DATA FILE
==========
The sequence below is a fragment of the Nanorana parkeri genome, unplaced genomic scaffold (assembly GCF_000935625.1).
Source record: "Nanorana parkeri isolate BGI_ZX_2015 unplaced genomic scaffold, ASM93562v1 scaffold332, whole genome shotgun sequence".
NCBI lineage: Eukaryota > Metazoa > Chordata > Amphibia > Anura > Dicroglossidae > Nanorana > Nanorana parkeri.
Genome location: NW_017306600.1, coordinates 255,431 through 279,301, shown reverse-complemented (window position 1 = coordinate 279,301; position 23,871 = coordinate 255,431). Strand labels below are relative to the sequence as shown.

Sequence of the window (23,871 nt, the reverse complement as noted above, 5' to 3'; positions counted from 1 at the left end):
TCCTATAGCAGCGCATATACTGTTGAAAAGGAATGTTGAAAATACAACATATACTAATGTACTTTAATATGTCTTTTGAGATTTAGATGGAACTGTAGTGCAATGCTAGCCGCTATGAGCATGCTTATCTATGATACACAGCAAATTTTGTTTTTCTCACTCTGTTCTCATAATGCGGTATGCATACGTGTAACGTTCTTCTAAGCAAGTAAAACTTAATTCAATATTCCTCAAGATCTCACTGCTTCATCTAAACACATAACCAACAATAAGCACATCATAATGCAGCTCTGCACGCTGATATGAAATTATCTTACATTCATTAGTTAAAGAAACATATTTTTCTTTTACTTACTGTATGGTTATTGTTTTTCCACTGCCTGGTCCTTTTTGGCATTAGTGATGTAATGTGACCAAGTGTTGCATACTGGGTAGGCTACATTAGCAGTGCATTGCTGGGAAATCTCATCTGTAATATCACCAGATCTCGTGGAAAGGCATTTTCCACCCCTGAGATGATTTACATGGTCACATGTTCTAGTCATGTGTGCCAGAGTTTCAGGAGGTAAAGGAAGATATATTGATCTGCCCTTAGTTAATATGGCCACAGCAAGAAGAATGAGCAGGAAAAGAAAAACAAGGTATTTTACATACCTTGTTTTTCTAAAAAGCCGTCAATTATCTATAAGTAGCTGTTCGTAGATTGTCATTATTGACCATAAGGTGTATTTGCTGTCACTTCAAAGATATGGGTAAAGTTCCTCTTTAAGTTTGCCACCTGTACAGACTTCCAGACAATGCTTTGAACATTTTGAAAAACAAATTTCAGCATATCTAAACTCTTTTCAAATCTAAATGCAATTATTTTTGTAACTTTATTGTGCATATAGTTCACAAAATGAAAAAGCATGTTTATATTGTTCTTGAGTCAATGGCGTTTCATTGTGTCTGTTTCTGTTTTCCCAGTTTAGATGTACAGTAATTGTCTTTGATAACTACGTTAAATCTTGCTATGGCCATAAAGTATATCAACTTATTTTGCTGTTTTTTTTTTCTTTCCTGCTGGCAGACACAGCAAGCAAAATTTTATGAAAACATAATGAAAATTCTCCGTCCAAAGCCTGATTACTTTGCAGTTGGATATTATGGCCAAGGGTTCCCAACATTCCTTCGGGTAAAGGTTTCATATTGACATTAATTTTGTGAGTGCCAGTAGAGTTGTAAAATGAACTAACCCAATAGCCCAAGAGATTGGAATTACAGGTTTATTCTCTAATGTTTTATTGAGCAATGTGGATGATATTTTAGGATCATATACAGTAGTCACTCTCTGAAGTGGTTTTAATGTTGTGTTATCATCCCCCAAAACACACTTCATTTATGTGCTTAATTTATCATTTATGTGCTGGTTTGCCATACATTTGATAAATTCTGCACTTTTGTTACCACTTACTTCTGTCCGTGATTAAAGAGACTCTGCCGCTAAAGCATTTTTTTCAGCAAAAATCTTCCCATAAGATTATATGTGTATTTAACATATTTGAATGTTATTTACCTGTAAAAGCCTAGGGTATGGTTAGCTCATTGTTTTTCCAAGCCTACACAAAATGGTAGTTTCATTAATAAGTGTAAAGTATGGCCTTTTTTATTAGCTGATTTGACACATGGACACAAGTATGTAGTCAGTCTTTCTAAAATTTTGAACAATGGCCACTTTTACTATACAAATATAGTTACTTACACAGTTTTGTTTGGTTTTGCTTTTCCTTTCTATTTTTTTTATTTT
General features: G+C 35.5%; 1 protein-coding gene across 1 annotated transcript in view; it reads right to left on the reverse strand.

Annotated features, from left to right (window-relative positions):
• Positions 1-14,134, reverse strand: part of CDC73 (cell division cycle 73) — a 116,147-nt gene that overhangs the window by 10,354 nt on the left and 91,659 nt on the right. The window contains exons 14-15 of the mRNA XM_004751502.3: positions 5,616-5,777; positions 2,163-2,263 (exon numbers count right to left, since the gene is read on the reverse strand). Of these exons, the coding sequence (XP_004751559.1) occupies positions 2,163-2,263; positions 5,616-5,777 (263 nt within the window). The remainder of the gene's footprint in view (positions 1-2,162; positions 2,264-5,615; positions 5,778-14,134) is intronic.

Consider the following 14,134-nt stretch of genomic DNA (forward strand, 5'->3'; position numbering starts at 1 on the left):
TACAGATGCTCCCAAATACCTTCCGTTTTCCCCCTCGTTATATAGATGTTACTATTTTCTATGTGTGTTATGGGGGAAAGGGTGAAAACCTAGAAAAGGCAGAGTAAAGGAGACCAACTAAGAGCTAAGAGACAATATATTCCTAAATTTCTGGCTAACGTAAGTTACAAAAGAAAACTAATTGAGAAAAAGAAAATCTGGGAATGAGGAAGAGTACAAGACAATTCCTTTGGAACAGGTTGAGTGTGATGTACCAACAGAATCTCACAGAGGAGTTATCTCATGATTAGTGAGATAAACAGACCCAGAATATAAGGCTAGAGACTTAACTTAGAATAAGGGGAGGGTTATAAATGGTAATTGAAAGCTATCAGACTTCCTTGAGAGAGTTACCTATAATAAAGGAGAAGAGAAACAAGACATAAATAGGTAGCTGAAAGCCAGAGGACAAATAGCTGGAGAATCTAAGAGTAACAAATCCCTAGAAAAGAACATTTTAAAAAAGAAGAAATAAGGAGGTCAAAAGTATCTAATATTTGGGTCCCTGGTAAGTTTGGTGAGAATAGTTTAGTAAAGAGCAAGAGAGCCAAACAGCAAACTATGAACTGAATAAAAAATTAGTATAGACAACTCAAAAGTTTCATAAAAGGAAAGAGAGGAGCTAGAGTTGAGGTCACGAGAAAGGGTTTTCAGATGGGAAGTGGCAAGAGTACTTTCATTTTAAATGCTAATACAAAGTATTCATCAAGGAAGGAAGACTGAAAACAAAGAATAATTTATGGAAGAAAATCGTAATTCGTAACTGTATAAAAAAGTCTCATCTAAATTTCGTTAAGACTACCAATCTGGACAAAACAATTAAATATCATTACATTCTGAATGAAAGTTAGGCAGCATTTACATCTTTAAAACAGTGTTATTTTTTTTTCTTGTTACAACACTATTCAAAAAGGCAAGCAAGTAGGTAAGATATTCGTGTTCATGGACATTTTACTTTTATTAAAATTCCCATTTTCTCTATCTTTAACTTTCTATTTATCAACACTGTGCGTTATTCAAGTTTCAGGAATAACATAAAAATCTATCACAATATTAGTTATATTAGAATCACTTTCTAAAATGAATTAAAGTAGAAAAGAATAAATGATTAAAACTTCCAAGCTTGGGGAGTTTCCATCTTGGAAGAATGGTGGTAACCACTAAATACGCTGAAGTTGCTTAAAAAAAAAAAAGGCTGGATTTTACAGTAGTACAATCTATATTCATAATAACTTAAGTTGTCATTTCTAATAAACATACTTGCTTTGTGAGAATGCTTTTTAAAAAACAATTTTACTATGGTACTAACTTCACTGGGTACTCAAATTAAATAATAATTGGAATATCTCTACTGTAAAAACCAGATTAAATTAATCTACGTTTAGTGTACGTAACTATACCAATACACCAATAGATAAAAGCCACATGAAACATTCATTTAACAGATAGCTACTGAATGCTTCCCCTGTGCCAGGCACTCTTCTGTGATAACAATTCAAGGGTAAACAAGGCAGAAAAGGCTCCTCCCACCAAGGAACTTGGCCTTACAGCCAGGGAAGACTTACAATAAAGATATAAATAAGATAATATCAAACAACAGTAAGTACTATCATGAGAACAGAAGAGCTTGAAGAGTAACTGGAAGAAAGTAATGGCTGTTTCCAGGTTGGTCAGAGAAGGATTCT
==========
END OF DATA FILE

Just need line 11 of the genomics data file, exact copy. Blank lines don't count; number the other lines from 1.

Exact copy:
TACAGATGCTCCCAAATACCTTCCGTTTTCCCCCTCGTTATATAGATGTTACTATTTTCTATGTGTGTTATGGGGGAAAGGGTGAAAACCTAGAAAAGGCAGAGTAAAGGAGACCAACTAAGAGCTAAGAGACAATATATTCCTAAATTTCTGGCTAACGTAAGTTACAAAAGAAAACTAATTGAGAAAAAGAAAATCTGGGAATGAGGAAGAGTACAAGACAATTCCTTTGGAACAGGTTGAGTGTGATGTACCAACAGAATCTCACAGAGGAGTTATCTCATGATTAGTGAGATAAACAGACCCAGAATATAAGGCTAGAGACTTAACTTAGAATAAGGGGAGGGTTATAAATGGTAATTGAAAGCTATCAGACTTCCTTGAGAGAGTTACCTATAATAAAGGAGAAGAGAAACAAGACATAAATAGGTAGCTGAAAGCCAGAGGACAAATAGCTGGAGAATCTAAGAGTAACAAATCCCTAGAAAAGAACATTTTAAAAAAGAAGAAATAAGGAGGTCAAAAGTATCTAATATTTGGGTCCCTGGTAAGTTTGGTGAGAATAGTTTAGTAAAGAGCAAGAGAGCCAAACAGCAAACTATGAACTGAATAAAAAATTAGTATAGACAACTCAAAAGTTTCATAAAAGGAAAGAGAGGAGCTAGAGTTGAGGTCACGAGAAAGGGTTTTCAGATGGGAAGTGGCAAGAGTACTTTCATTTTAAATGCTAATACAAAGTATTCATCAAGGAAGGAAGACTGAAAACAAAGAATAATTTATGGAAGAAAATCGTAATTCGTAACTGTATAAAAAAGTCTCATCTAAATTTCGTTAAGACTACCAATCTGGACAAAACAATTAAATATCATTACATTCTGAATGAAAGTTAGGCAGCATTTACATCTTTAAAACAGTGTTATTTTTTTTTCTTGTTACAACACTATTCAAAAAGGCAAGCAAGTAGGTAAGATATTCGTGTTCATGGACATTTTACTTTTATTAAAATTCCCATTTTCTCTATCTTTAACTTTCTATTTATCAACACTGTGCGTTATTCAAGTTTCAGGAATAACATAAAAATCTATCACAATATTAGTTATATTAGAATCACTTTCTAAAATGAATTAAAGTAGAAAAGAATAAATGATTAAAACTTCCAAGCTTGGGGAGTTTCCATCTTGGAAGAATGGTGGTAACCACTAAATACGCTGAAGTTGCTTAAAAAAAAAAAAGGCTGGATTTTACAGTAGTACAATCTATATTCATAATAACTTAAGTTGTCATTTCTAATAAACATACTTGCTTTGTGAGAATGCTTTTTAAAAAACAATTTTACTATGGTACTAACTTCACTGGGTACTCAAATTAAATAATAATTGGAATATCTCTACTGTAAAAACCAGATTAAATTAATCTACGTTTAGTGTACGTAACTATACCAATACACCAATAGATAAAAGCCACATGAAACATTCATTTAACAGATAGCTACTGAATGCTTCCCCTGTGCCAGGCACTCTTCTGTGATAACAATTCAAGGGTAAACAAGGCAGAAAAGGCTCCTCCCACCAAGGAACTTGGCCTTACAGCCAGGGAAGACTTACAATAAAGATATAAATAAGATAATATCAAACAACAGTAAGTACTATCATGAGAACAGAAGAGCTTGAAGAGTAACTGGAAGAAAGTAATGGCTGTTTCCAGGTTGGTCAGAGAAGGATTCT